Skip to main content

Reaction, Twice Removed

First off, this post is not an argument for or against the death penalty.  This post is not arguing that criminals are products of society.  This post is not making any sort of statement about the incarceration systems in this country.  This post is not holding up death-row inmates as martyrs.  This post is not denying or glossing over the heinous things that have been done to innocent victims.  I just want to make all of those things clear before I begin.

If you have any inkling of current events you know that earlier this week a convicted felon, scheduled for execution, died in unintended circumstances.  These circumstances are currently under investigation, so I will not dwell on them.  Suffice it to say, witnesses to the execution report that it was uncomfortable and unsettling to watch, and that this felon was not sedated when he should have been, resulting in an inhumane death.

That is still not what this post is about.  This post is a reply to the vitriol that I witnessed in my social media feeds on Wednesday.

I am referring to posts that read something along the lines of "he got what he deserved," "he got better than he deserved," "karma's a bitch," and "bring back the firing squad and gallows."

This is what this post is about.  I would like to state that this topic is difficult for me to speak to, because it is so easy to agree with some of the above sentiments, especially when considering the crimes for which this man was being punished.  It is difficult to argue for fair treatment of those that have done wrong.  But we absolutely should.

The social contract roughly states that, in order to coexist as a society, we give up some of our individual rights and in exchange get some benefits.  I trust your ability to click the link and read further if you are unfamiliar with this concept.  When a person breaks the social contract in our nation by committing a crime, they are held responsible by society, for the protection of society and the social contract itself.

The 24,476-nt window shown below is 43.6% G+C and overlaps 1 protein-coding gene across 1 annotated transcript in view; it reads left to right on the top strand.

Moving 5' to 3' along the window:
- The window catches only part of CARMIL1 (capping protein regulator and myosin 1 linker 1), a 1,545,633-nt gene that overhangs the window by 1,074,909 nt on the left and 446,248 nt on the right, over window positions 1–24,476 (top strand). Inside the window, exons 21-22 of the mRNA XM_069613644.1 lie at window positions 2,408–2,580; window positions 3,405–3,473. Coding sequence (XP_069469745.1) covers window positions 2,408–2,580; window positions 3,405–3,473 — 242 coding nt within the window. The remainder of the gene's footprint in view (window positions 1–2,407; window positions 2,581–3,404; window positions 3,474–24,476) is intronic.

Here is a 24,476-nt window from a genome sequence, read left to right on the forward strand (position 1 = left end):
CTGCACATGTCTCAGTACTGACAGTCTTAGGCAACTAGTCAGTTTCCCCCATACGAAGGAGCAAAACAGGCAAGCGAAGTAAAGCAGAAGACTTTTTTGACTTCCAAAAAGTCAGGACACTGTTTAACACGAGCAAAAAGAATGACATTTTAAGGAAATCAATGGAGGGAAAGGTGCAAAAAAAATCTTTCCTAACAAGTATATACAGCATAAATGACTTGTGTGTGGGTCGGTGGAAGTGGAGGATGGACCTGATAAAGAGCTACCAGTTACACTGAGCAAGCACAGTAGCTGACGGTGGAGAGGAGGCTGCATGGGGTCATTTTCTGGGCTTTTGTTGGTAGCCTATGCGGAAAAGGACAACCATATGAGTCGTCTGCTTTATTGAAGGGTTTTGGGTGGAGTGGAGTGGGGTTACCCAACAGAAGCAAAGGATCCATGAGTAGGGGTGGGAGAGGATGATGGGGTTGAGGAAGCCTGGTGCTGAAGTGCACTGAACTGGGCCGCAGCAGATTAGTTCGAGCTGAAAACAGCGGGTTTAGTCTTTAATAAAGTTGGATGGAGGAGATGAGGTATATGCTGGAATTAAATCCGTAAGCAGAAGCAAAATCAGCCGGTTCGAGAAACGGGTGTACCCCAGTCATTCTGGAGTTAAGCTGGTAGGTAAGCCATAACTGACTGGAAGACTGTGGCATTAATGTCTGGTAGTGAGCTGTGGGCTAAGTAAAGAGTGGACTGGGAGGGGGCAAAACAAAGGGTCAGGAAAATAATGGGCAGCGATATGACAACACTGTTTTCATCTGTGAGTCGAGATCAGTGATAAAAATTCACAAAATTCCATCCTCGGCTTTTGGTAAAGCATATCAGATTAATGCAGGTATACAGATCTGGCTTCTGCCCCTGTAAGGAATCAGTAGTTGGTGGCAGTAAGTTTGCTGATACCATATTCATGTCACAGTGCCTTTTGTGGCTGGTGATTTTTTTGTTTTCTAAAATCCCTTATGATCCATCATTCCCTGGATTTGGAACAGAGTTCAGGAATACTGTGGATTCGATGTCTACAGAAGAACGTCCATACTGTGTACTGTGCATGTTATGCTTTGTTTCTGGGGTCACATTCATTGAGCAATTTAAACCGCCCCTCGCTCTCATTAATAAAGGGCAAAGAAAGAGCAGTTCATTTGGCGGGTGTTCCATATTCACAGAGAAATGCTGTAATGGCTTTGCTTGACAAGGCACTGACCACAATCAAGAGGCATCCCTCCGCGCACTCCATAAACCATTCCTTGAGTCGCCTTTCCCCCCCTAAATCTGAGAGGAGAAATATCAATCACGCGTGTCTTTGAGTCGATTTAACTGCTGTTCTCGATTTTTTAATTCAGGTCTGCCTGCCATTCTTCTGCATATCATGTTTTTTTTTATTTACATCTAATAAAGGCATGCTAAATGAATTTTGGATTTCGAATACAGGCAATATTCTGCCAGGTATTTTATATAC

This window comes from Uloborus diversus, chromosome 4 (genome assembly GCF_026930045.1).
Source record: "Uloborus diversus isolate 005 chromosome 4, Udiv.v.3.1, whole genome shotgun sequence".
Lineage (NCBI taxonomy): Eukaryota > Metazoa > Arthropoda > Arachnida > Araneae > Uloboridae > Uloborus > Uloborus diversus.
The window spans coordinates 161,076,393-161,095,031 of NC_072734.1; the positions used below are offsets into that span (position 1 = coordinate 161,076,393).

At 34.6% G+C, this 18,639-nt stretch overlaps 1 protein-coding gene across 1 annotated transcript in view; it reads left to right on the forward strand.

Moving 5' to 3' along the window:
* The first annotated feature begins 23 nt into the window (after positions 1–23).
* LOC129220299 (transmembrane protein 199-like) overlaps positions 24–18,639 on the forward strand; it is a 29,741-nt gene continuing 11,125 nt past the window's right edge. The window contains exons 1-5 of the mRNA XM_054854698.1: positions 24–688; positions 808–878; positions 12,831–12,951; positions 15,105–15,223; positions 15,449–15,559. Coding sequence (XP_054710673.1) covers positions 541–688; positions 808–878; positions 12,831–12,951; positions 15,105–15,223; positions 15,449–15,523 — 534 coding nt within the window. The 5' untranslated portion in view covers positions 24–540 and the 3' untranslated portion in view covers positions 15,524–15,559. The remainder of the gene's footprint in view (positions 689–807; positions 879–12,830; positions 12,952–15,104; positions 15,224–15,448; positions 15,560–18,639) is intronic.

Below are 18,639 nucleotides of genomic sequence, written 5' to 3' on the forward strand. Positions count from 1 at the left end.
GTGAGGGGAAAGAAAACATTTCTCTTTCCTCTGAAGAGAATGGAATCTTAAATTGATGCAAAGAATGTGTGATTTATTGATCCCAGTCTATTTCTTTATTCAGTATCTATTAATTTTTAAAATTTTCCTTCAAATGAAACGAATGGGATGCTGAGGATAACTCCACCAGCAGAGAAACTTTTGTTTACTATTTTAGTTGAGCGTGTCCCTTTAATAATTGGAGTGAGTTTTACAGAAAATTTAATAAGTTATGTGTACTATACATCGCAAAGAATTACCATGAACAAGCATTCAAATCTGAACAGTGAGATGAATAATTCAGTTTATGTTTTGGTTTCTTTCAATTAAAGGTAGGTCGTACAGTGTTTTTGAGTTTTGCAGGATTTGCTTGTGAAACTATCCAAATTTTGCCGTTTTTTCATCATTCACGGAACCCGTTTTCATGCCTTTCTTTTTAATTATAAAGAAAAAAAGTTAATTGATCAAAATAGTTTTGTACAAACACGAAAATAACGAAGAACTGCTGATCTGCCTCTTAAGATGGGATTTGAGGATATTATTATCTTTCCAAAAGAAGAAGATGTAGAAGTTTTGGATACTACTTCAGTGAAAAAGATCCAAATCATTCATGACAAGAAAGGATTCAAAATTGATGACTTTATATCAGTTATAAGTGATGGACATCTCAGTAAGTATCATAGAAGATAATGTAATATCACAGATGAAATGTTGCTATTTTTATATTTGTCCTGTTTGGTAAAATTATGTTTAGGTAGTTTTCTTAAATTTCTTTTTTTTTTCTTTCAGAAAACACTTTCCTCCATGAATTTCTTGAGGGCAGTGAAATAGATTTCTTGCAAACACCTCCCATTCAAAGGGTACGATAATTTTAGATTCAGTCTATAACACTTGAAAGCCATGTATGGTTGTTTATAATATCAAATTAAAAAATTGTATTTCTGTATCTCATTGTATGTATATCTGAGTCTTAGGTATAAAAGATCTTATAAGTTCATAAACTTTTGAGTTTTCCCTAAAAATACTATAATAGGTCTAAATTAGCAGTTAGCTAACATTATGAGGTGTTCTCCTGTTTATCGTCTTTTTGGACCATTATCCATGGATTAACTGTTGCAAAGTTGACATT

Criminals in our country are still protected by some parts of our social contract - accused are protected by half the Bill of Rights alone!  Why is this protection important?  Because it keeps those in power from abusing those not in power.  Because it keeps us as a society from acting on whims that we feel we can justify.  Because it is a reminder that we as a society keep to our social contract.  If we did not, we would be no better than the criminal we are punishing.

We can't say that we are glad that someone died a terrible death at our hands.  We can't say that we wished it was worse.  We can't thump each other on the back and be glad we aren't the only ones that hold these opinions.  When we do this, we nullify our part of the social contract and make way for any number of terrible acts, the same ones that have been committed by societies that felt they were justified in their actions.  History is rife with them.

That doesn't even touch on arguments I could make because I define my morality based on a deity.  However, not everyone does, and if you can't agree on your premise, you aren't having an argument, you're having a shouting match.